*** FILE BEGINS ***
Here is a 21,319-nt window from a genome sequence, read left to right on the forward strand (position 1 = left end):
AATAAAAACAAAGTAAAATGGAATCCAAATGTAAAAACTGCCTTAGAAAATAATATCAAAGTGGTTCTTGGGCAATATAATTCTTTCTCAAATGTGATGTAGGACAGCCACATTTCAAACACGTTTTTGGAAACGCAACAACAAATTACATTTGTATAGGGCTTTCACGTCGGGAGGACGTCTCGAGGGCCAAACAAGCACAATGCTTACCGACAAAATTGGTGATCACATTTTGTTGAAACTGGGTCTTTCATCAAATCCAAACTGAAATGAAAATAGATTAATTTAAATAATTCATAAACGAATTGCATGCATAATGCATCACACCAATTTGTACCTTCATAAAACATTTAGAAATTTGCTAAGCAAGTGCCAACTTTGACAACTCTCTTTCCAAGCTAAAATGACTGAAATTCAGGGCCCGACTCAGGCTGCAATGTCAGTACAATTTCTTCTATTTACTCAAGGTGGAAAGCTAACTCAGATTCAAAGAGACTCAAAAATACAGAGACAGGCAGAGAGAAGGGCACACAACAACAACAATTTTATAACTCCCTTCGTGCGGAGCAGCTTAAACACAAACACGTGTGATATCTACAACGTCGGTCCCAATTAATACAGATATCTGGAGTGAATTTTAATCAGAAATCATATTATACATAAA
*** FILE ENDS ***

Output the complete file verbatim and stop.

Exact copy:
Here is a 21,319-nt window from a genome sequence, read left to right on the forward strand (position 1 = left end):
AATAAAAACAAAGTAAAATGGAATCCAAATGTAAAAACTGCCTTAGAAAATAATATCAAAGTGGTTCTTGGGCAATATAATTCTTTCTCAAATGTGATGTAGGACAGCCACATTTCAAACACGTTTTTGGAAACGCAACAACAAATTACATTTGTATAGGGCTTTCACGTCGGGAGGACGTCTCGAGGGCCAAACAAGCACAATGCTTACCGACAAAATTGGTGATCACATTTTGTTGAAACTGGGTCTTTCATCAAATCCAAACTGAAATGAAAATAGATTAATTTAAATAATTCATAAACGAATTGCATGCATAATGCATCACACCAATTTGTACCTTCATAAAACATTTAGAAATTTGCTAAGCAAGTGCCAACTTTGACAACTCTCTTTCCAAGCTAAAATGACTGAAATTCAGGGCCCGACTCAGGCTGCAATGTCAGTACAATTTCTTCTATTTACTCAAGGTGGAAAGCTAACTCAGATTCAAAGAGACTCAAAAATACAGAGACAGGCAGAGAGAAGGGCACACAACAACAACAATTTTATAACTCCCTTCGTGCGGAGCAGCTTAAACACAAACACGTGTGATATCTACAACGTCGGTCCCAATTAATACAGATATCTGGAGTGAATTTTAATCAGAAATCATATTATACATAAA